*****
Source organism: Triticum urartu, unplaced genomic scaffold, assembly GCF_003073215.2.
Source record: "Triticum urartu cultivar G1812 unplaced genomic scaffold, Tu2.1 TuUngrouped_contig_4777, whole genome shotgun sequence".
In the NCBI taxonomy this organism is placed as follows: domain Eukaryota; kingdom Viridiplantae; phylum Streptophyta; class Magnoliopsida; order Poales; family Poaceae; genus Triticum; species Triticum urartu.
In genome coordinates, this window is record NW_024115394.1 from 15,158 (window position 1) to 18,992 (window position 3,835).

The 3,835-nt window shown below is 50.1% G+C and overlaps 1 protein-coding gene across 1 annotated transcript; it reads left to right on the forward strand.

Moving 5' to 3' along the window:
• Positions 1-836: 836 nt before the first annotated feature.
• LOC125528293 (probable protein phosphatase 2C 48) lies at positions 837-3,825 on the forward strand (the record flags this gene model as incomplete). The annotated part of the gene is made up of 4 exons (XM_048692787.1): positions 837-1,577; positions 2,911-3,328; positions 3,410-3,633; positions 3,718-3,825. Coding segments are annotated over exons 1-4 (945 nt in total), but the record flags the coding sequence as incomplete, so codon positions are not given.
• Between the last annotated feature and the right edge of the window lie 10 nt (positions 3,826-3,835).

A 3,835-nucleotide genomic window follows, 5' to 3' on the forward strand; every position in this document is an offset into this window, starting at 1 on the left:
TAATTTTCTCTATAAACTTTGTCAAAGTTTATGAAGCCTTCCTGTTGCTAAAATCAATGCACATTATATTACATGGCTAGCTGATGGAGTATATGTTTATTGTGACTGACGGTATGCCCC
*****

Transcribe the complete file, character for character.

Source organism: Triticum urartu, unplaced genomic scaffold, assembly GCF_003073215.2.
Source record: "Triticum urartu cultivar G1812 unplaced genomic scaffold, Tu2.1 TuUngrouped_contig_4777, whole genome shotgun sequence".
In the NCBI taxonomy this organism is placed as follows: domain Eukaryota; kingdom Viridiplantae; phylum Streptophyta; class Magnoliopsida; order Poales; family Poaceae; genus Triticum; species Triticum urartu.
In genome coordinates, this window is record NW_024115394.1 from 15,158 (window position 1) to 18,992 (window position 3,835).

The 3,835-nt window shown below is 50.1% G+C and overlaps 1 protein-coding gene across 1 annotated transcript; it reads left to right on the forward strand.

Moving 5' to 3' along the window:
• Positions 1-836: 836 nt before the first annotated feature.
• LOC125528293 (probable protein phosphatase 2C 48) lies at positions 837-3,825 on the forward strand (the record flags this gene model as incomplete). The annotated part of the gene is made up of 4 exons (XM_048692787.1): positions 837-1,577; positions 2,911-3,328; positions 3,410-3,633; positions 3,718-3,825. Coding segments are annotated over exons 1-4 (945 nt in total), but the record flags the coding sequence as incomplete, so codon positions are not given.
• Between the last annotated feature and the right edge of the window lie 10 nt (positions 3,826-3,835).

A 3,835-nucleotide genomic window follows, 5' to 3' on the forward strand; every position in this document is an offset into this window, starting at 1 on the left:
TAATTTTCTCTATAAACTTTGTCAAAGTTTATGAAGCCTTCCTGTTGCTAAAATCAATGCACATTATATTACATGGCTAGCTGATGGAGTATATGTTTATTGTGACTGACGGTATGCCCC